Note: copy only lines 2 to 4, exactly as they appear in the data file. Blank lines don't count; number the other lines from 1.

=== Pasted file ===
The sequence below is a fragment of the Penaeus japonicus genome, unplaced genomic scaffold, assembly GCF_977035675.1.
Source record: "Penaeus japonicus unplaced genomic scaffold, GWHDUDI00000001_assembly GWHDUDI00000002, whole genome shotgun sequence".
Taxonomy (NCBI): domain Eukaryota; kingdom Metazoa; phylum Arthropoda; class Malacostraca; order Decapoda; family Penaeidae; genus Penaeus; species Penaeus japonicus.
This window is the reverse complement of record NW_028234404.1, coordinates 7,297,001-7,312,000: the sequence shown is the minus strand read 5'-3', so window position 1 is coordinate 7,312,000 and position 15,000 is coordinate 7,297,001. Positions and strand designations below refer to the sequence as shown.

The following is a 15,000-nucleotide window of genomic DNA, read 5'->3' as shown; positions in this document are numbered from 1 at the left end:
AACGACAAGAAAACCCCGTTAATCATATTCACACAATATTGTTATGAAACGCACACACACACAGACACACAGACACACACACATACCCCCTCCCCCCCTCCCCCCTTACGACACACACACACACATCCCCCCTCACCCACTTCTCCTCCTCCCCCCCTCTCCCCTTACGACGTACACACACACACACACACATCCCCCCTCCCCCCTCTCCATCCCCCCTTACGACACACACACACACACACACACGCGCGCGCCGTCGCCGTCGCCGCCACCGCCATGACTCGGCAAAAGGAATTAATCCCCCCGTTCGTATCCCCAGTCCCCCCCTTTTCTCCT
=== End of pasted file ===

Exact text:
Source record: "Penaeus japonicus unplaced genomic scaffold, GWHDUDI00000001_assembly GWHDUDI00000002, whole genome shotgun sequence".
Taxonomy (NCBI): domain Eukaryota; kingdom Metazoa; phylum Arthropoda; class Malacostraca; order Decapoda; family Penaeidae; genus Penaeus; species Penaeus japonicus.
This window is the reverse complement of record NW_028234404.1, coordinates 7,297,001-7,312,000: the sequence shown is the minus strand read 5'-3', so window position 1 is coordinate 7,312,000 and position 15,000 is coordinate 7,297,001. Positions and strand designations below refer to the sequence as shown.